Desormeaux Returns to Action After Rehab Stint

Kent DesormeauxBenoit


When racing returns to Santa Anita Dec. 26, it does so in a blitzkrieg of high-octane firepower, with races like the GI Malibu S., GI La Brea S. and GI American Oaks luring headline grabbers from across the country.

As things go, race three on the card–a $16,000 claimer–is a far less exulted companion to its starrier cousins. But the race contains its own prodigal return…that of Hall of Fame jockey Kent Desormeaux after a hiatus from the saddle. Still, it's just the sort of low-key call to arms the jockey is looking for.

“It's not something you get control of and go tell the world about your accomplishment,” said Desormeaux, of his newly established sobriety after a tumultuous six-month period culminating from decades of struggle.

“I can honestly say it's been 25 years since I've been clean this long,” he said.

It was back in July that Del Mar management barred Desormeaux from the grounds following an off-site incident in which the jockey was accused of using a racial epithet in a fight.

The following September, the Del Mar stewards suspended the jockey for 15 days for “disorderly conduct–racial slurs, aggressive behavior.” He was also ordered to be evaluated by the Winners Foundation, which helps backstretch workers deal with substance-abuse problems, and “abide by the recommendations of that organization.”

Desormeaux explained that he subsequently enrolled in a three-month rehabilitation program at a local facility. It's not the first time the jockey has sought professional help for his substance abuse issues–another stint was as recent as 2016. But this has been the most concerted effort yet, he said, to wrestle the demons under control.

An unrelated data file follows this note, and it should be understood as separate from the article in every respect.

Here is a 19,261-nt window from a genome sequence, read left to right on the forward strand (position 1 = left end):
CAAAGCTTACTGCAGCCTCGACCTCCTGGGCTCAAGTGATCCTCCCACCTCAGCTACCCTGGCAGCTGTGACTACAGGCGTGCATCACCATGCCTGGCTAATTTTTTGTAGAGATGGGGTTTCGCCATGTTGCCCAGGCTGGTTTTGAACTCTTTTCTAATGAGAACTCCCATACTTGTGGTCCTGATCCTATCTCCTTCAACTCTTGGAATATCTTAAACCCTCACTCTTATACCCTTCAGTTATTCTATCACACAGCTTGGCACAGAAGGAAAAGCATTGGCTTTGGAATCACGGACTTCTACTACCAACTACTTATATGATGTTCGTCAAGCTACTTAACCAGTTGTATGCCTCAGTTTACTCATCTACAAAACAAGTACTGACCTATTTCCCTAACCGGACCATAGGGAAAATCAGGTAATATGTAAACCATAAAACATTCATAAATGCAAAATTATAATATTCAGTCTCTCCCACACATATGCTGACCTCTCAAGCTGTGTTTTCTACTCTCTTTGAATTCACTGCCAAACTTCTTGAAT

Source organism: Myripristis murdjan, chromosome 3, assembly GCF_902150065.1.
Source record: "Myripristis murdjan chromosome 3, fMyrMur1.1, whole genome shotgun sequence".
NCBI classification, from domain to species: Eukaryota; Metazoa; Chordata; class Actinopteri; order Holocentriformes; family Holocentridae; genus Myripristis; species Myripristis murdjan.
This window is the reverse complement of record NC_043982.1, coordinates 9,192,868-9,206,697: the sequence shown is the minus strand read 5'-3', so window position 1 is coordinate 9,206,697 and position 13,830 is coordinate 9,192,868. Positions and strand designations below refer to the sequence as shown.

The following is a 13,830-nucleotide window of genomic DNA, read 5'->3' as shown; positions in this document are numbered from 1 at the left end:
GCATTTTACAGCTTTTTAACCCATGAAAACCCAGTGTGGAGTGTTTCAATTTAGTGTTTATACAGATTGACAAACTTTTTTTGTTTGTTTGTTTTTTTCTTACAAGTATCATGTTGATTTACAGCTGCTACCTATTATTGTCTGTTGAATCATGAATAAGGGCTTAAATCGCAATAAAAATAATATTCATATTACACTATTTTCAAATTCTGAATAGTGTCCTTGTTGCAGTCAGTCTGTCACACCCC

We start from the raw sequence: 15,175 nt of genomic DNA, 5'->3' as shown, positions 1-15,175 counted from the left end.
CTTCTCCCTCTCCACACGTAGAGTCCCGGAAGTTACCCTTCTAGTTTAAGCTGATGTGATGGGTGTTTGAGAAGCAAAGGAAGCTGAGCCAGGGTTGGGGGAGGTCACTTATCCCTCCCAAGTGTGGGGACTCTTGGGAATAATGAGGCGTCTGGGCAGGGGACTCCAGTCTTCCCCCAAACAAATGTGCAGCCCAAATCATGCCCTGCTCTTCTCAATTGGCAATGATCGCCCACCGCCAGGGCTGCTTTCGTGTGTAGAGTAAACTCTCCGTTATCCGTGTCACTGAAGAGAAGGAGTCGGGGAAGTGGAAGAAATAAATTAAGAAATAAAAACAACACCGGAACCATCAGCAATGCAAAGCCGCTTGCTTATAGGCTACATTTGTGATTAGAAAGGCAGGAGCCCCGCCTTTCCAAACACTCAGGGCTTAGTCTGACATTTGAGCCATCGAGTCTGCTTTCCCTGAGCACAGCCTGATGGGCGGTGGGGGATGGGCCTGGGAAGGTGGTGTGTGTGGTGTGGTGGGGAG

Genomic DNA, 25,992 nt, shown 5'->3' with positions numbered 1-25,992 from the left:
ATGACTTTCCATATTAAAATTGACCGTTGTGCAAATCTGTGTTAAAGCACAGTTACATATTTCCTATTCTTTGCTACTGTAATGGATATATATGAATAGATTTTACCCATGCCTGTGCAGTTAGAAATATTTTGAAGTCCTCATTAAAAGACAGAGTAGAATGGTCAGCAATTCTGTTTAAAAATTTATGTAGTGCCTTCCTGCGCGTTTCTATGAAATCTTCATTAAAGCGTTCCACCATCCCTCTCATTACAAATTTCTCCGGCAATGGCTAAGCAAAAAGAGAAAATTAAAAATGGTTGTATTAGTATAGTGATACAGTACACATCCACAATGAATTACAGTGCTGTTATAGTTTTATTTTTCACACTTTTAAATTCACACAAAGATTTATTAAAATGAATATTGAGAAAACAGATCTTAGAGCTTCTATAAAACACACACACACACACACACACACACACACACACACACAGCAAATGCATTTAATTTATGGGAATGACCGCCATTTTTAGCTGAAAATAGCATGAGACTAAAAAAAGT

“This one was not a resort. It was not a vacation. It was not intended to buy some time,” he said. “I learned a lot about myself and came back to reality. There's a lot of people who certainly care about me, love me and they were deeply concerned.”

One of those family members who has proven resiliently loyal is his brother, trainer Keith Desormeaux, for whom the jockey has two mounts at Santa Anita Saturday and Sunday

“He has always had my best interest at hand,” said Desormeaux. “He has long told me that what I've just gone through was needed for quite some time. He's not sticking by me just this weekend. He's stuck by me through thick and thin before.”

Desormeaux explained that, as a condition of his license, he is required to undergo routine testing.

“I have a very restricted license,” he said. “I get tested often, and there's not enough lapse of time for me to use ever. I can't use at all. Not weekends. Not days off. At all.”

The plan moving forward is very simple, Desormeaux said. “Sticking to the program,” he said, in reference to both alcohol and narcotics anonymous meetings. “You know how they say, 'you live to learn and learn to live?' I've learned how to live, and now I can move on and live to learn.”

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